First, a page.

NY Real Estate Brokers: Do I Need to Use One?

There's no shortage of licensed NY real estate brokers in this town—well over 27,000 in fact, by one recent count--many of whom are good at their job, most of whom would be more than happy to help you find a rental apartment (there are those who specialize in sales only, or only "dabble" in rentals). For a not insubstantial fee, of course.

So if you're in the market for an apartment for rent, and thinking of hiring a broker to help in your search, the question to ask yourself is this: is a NY real estate broker's help worth the money for you?

 

Finding a NYC Apartment With a Broker

One of the primary functions of a NY real estate broker is to understand your requirements and desires for your new home—including, but not limited to, apartment size, number of bedrooms, your rental budget, building & unit amenities, your preferred neighborhoods and, often, a more specific location within those communities (on the street, rather than the avenue, for example)--then to show you apartments that seem to meet your needs.

Basically, a good broker will call you with news of an apartment that satisfies your criteria, meet you in front of the building, unlock the door, and, if you like the place, help you get all the paperwork done to sign a lease. If you don't rent the apartment, they will continue to search, and call you every time they find something else on the market for you to look at.

This sort of NY real estate broker service can be very helpful for people who don't have time to get on the internet and explore the rental apartment listings on sites like Urban Edge, or if they are new to the city or moving here for the first time, and are not sure where to start looking (hint: see the Urban Edge Neighborhood Guide).

 

Sounds Good, What's the Catch?

What people often find, however, is that if you don't rent one of the apartments they show you the first time, the broker will drop you and move on to the next person who calls. Many rental brokers take the approach of showing apartments to as many people as possible, rather than working diligently with a small number of clients. To them, it's a numbers game, and eventually one of them will sign a lease on an apartment they showed.

Because of this need to get the phone to ring, and show apartments to as many people as possible, brokers who are playing the numbers game will put up listings of apartments that look great but have already rented... or that never existed in the first place.  Especially if the price seems too good to be true.

You'll call, and they'll set up an appointment to see the apartment.  Then when you meet, they'll tell you that apartment "just rented" but they have something else to show you... usually not as nice as the apartment you called about, and/or more expensive. Or, the "no fee" apartment you called about, after they show it to you and you want it, suddenly becomes a "fee" apartment because the landlord "changed his mind about paying the fee for you," or someone other excuse. This is called "bait and switch," and although illegal, it unfortunately happens.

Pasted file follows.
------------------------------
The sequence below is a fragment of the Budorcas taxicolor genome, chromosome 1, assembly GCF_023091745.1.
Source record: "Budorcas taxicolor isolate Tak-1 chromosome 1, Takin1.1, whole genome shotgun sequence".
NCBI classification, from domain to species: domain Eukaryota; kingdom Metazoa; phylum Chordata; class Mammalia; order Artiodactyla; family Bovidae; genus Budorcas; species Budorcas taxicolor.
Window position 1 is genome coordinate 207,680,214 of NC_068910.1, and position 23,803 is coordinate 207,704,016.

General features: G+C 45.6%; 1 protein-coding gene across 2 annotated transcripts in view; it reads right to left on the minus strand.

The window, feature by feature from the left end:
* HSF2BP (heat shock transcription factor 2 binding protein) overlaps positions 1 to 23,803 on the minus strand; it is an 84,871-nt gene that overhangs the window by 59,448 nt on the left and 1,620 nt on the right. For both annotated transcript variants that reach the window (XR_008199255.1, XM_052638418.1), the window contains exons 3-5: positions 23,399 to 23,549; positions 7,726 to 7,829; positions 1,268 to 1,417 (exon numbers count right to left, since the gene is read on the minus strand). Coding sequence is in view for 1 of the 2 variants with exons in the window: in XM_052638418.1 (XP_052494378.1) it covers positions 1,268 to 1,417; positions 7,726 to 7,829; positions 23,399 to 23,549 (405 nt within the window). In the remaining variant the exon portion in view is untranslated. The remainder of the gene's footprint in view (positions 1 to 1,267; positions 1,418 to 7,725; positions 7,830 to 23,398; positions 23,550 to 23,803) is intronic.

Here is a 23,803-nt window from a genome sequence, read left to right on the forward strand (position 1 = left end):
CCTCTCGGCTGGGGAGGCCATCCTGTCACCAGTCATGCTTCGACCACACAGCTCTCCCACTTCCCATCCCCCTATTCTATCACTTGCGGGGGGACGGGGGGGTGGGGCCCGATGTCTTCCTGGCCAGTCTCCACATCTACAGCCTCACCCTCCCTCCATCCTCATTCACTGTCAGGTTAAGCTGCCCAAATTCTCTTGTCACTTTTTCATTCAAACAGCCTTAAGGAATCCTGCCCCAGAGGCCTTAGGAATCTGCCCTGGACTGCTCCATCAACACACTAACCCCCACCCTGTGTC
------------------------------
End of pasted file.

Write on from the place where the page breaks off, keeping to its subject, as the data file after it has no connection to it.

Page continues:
There are good, honest brokers out there. Not all of them are playing a numbers game. Unfortunately, there are also a lot of "bad apples" that are all too familiar to veteran NYC apartment hunters. Our recommendation if you decide to use a broker: only deal with those that seem interested in helping you find an apartment, and stick with them.

 

The Other Catch: How Much is a Brokers Fee?

NYC real estate brokers who specialize in rental apartments generally charge between 8.5% and 17% of the annual rent (the fees tend to be higher in Manhattan; less in the outer boroughs and in New Jersey), so hiring a broker to do your research can easily cost you several thousand dollars. For example, the broker's fee for a typical Manhattan apartment that costs $1500/month is $2700!

Really... do the math: $1500 x 12 months x .15 (15%, in this case) = $2700. Even at the low end, a brokers fee is rarely less than the equivalent of one month's rent. In most of Manhattan, the fee is rarely less than 15%.

If you're really busy, and you don't feel you have the time to do all the research, then find a good broker and pay the fee. You're paying for a service, and if you can afford it and you find a good broker, then it may be worth it to you.

It's true that you can find a so-called no fee NY apartment through a broker, but be careful: this just means that broker is collecting his or her fee from the landlord, and the landlord is probably passing that cost down to you through higher rent, or a reluctance to negotiate. We have a page in our Renter's Guide that explains no fee apartments in more detail.

It's also true that some landlords still give exclusive listing rights for certain apartments to brokers, but that once-common practice is becoming more and more rare. However, in some cases, the perfect apartment for you may only be available through a broker, and by having to pay a fee. If you think you will be living there for several years, and you can't find anything else close to it, then it may be your only option.

 

Finding a No Fee Apartment On Your Own

If you'd rather not pay thousands of dollars to a broker to help you find a rental apartment, here's the good news: with a little effort—browsing the listings, researching neighborhoods, making a couple of calls--most people can easily find plenty of great apartments that match their criteria from which to choose.

For example, all of the NY apartments here on Urban Edge are listed directly by the landlords or their property and leasing managers, and so there is no brokers fee. All you have to do is enter your requirements on the Urban Edge Listings Page, and start looking! Check out our Apartment Guide which contains everything you need to know to find an apartment in NYC--without using a broker.

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